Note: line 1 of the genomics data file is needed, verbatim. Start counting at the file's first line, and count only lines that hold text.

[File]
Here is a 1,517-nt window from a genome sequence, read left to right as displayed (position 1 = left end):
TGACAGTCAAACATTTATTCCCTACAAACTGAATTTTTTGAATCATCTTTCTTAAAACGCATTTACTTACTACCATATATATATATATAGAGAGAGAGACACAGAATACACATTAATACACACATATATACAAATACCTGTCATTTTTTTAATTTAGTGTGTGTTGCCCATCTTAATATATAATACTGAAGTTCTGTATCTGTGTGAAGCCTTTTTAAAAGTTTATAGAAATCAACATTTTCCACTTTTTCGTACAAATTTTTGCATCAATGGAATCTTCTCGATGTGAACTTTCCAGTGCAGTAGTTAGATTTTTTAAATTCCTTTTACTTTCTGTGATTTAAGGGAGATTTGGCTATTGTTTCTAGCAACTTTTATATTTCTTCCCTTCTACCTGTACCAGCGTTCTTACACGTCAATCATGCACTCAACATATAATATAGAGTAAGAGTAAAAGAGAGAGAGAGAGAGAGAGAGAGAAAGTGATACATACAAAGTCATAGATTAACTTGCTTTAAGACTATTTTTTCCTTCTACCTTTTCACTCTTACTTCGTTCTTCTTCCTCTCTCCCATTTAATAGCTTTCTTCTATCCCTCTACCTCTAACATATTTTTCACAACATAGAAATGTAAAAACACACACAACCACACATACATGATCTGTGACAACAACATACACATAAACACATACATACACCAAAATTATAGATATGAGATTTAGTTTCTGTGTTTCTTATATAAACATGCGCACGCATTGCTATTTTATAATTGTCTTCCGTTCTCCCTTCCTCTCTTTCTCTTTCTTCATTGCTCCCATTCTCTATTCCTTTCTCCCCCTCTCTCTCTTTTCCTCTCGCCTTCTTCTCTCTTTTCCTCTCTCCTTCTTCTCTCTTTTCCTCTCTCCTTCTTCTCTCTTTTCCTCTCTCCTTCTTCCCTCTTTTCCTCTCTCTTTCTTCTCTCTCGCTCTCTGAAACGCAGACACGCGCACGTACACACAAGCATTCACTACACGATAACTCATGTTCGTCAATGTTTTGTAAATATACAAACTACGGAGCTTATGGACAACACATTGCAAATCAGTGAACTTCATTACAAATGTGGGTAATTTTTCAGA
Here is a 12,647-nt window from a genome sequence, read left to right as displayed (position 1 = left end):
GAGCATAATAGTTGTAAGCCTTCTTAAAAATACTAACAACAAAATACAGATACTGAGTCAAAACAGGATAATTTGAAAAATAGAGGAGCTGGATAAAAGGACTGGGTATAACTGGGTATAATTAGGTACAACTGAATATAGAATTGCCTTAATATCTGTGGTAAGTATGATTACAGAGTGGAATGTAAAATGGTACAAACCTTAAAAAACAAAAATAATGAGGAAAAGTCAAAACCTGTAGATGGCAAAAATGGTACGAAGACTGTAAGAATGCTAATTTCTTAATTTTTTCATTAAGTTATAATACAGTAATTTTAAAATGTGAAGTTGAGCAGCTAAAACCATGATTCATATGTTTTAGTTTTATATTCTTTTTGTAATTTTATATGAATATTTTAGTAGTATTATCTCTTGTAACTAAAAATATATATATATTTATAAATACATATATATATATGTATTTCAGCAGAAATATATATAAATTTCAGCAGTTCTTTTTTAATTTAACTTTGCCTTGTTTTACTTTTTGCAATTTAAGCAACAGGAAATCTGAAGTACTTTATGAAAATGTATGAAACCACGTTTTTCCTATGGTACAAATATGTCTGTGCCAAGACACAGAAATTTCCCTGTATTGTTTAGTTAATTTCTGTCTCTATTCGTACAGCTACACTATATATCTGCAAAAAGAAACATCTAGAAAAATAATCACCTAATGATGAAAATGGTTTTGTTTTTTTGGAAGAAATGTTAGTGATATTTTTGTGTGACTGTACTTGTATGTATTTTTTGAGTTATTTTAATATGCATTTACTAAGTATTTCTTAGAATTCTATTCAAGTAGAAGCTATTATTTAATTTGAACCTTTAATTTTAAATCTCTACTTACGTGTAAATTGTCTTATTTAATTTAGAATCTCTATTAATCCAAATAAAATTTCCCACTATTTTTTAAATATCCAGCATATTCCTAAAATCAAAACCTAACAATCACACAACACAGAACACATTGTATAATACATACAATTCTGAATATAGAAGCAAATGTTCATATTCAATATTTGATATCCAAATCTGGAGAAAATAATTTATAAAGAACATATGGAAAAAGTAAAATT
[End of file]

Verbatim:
Here is a 1,517-nt window from a genome sequence, read left to right as displayed (position 1 = left end):